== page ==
- It would be a round robin, with every contestant matched against every other contestant in 200 instances of the Prisoner’s Dilemma. Each “decision rule” would also be matched against its own twin and against a program called “Random,” which betrayed or cooperated at random.
- Contestants could not communicate with each other.
- Points would be awarded in each match-up as follows: Three for mutual cooperation; one for mutual betrayal; five to the player who betrays when the other player cooperates.
When it was over, each player’s total points would be tallied and a winner declared.
One by one, 14 entries arrived in Axelrod’s campus mailbox. They came from game-theory practitioners in psychology, economics, political science, mathematics and sociology.
He bundled them up and walked them over to the University Computer Center on North University.
He had to wait overnight while the entries were processed and the University’s mainframe chugged through its work.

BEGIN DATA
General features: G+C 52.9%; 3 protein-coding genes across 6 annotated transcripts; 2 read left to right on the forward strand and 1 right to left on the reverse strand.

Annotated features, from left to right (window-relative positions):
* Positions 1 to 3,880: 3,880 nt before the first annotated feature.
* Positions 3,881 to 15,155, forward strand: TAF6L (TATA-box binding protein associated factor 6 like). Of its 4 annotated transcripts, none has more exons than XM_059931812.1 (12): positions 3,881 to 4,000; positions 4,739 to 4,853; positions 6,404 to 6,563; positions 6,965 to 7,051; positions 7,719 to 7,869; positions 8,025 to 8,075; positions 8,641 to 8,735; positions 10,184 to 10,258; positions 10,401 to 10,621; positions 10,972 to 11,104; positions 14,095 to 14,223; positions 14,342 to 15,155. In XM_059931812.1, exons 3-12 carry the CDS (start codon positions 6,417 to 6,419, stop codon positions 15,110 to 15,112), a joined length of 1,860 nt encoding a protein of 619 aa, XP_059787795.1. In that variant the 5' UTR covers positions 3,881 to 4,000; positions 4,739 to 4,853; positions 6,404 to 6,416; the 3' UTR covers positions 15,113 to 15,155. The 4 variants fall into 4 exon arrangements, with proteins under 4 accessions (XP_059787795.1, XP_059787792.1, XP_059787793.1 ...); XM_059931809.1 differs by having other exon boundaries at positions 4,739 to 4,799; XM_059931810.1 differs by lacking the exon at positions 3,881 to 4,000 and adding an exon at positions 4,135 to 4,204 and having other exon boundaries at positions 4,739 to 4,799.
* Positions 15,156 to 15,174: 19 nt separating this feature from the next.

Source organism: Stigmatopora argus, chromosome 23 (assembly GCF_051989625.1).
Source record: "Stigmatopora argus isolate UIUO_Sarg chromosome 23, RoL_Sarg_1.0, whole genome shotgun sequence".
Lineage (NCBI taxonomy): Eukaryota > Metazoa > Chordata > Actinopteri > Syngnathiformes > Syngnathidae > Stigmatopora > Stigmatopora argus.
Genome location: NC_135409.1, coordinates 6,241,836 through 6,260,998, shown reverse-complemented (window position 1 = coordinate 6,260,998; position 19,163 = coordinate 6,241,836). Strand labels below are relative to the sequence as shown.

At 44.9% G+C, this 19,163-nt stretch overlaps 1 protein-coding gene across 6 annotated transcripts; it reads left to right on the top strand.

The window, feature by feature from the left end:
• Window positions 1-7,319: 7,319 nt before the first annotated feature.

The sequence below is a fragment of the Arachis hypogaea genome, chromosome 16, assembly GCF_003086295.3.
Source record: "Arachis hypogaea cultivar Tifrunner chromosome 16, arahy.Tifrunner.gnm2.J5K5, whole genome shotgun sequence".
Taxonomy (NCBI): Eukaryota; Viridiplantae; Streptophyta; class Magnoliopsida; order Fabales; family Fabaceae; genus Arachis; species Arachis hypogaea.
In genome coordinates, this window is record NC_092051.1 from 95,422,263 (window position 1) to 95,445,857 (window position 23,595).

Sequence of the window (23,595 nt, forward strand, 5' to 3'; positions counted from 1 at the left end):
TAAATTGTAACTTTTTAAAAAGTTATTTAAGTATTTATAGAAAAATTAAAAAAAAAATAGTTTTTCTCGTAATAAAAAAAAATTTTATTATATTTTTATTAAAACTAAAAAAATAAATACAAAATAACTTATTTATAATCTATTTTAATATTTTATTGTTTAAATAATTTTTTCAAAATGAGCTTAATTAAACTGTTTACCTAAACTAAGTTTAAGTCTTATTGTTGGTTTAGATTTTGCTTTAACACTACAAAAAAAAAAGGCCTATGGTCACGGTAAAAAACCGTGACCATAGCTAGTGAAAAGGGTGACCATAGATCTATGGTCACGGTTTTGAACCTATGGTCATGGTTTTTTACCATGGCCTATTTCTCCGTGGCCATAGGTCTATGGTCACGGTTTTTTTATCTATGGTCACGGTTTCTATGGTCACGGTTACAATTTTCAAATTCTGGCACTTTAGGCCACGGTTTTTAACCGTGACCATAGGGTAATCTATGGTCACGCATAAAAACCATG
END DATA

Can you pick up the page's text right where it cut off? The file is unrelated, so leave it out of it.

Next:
The next day he went over to pick up the results. They came on a thick set of printouts — columns of figures representing all the points won and lost in all the various match-ups.
He did the tallies, stared at them, checked them. Then he sat back in some astonishment.
… Continue reading at heritage.umich.edu.
Sources included: Robert Axelrod, The Evolution of Cooperation (1984), The Complexity of Cooperation (1997); and “Launching ‘The Evolution of Cooperation,'” Journal of Theoretical Biology 299 (2012); “Cooperation Without Genes,” U-M Research News (1980); Robert Hoffmann, “Twenty Years on: The Evolution of Cooperation Revisited,” Journal of Artificial Societies and Social Simulation (March 2000); James Gleick, “Prisoner’s Dilemma Has Unexpected Applications,” New York Times, 6/17/1986. Top image: Michigan Creative.